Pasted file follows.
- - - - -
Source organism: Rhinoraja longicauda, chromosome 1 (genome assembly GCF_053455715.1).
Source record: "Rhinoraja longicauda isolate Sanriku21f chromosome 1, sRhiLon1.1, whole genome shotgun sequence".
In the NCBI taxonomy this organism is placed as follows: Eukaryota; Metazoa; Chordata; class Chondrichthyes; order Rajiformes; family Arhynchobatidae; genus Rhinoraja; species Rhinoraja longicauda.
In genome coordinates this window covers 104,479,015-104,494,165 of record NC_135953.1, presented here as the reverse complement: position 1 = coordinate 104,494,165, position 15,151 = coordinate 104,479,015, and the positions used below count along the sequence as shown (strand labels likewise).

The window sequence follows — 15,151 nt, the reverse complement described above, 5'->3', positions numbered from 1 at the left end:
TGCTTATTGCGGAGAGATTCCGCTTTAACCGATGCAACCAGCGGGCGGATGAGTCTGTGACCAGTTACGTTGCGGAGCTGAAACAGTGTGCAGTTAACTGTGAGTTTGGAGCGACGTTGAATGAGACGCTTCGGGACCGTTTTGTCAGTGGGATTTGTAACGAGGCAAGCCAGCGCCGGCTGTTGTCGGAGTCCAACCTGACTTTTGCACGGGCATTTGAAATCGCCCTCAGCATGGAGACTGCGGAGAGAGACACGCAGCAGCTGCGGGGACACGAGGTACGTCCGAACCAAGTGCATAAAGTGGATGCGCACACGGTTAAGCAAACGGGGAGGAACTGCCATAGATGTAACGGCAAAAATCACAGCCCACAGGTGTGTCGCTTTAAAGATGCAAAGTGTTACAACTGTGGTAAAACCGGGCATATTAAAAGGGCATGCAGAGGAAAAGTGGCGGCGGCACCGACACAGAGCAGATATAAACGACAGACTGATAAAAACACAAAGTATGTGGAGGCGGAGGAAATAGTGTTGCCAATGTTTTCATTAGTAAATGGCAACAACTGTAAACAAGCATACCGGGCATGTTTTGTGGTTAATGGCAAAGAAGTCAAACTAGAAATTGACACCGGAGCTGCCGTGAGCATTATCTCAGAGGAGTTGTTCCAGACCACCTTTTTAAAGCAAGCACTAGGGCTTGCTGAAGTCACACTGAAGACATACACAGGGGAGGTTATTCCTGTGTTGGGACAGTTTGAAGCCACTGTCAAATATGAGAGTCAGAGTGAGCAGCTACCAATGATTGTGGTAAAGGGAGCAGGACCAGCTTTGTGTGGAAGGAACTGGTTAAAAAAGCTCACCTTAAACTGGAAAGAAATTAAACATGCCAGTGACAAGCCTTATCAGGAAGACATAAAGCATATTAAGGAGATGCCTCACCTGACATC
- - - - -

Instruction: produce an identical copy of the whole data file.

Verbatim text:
Source organism: Rhinoraja longicauda, chromosome 1 (genome assembly GCF_053455715.1).
Source record: "Rhinoraja longicauda isolate Sanriku21f chromosome 1, sRhiLon1.1, whole genome shotgun sequence".
In the NCBI taxonomy this organism is placed as follows: Eukaryota; Metazoa; Chordata; class Chondrichthyes; order Rajiformes; family Arhynchobatidae; genus Rhinoraja; species Rhinoraja longicauda.
In genome coordinates this window covers 104,479,015-104,494,165 of record NC_135953.1, presented here as the reverse complement: position 1 = coordinate 104,494,165, position 15,151 = coordinate 104,479,015, and the positions used below count along the sequence as shown (strand labels likewise).

The window sequence follows — 15,151 nt, the reverse complement described above, 5'->3', positions numbered from 1 at the left end:
TGCTTATTGCGGAGAGATTCCGCTTTAACCGATGCAACCAGCGGGCGGATGAGTCTGTGACCAGTTACGTTGCGGAGCTGAAACAGTGTGCAGTTAACTGTGAGTTTGGAGCGACGTTGAATGAGACGCTTCGGGACCGTTTTGTCAGTGGGATTTGTAACGAGGCAAGCCAGCGCCGGCTGTTGTCGGAGTCCAACCTGACTTTTGCACGGGCATTTGAAATCGCCCTCAGCATGGAGACTGCGGAGAGAGACACGCAGCAGCTGCGGGGACACGAGGTACGTCCGAACCAAGTGCATAAAGTGGATGCGCACACGGTTAAGCAAACGGGGAGGAACTGCCATAGATGTAACGGCAAAAATCACAGCCCACAGGTGTGTCGCTTTAAAGATGCAAAGTGTTACAACTGTGGTAAAACCGGGCATATTAAAAGGGCATGCAGAGGAAAAGTGGCGGCGGCACCGACACAGAGCAGATATAAACGACAGACTGATAAAAACACAAAGTATGTGGAGGCGGAGGAAATAGTGTTGCCAATGTTTTCATTAGTAAATGGCAACAACTGTAAACAAGCATACCGGGCATGTTTTGTGGTTAATGGCAAAGAAGTCAAACTAGAAATTGACACCGGAGCTGCCGTGAGCATTATCTCAGAGGAGTTGTTCCAGACCACCTTTTTAAAGCAAGCACTAGGGCTTGCTGAAGTCACACTGAAGACATACACAGGGGAGGTTATTCCTGTGTTGGGACAGTTTGAAGCCACTGTCAAATATGAGAGTCAGAGTGAGCAGCTACCAATGATTGTGGTAAAGGGAGCAGGACCAGCTTTGTGTGGAAGGAACTGGTTAAAAAAGCTCACCTTAAACTGGAAAGAAATTAAACATGCCAGTGACAAGCCTTATCAGGAAGACATAAAGCATATTAAGGAGATGCCTCACCTGACATC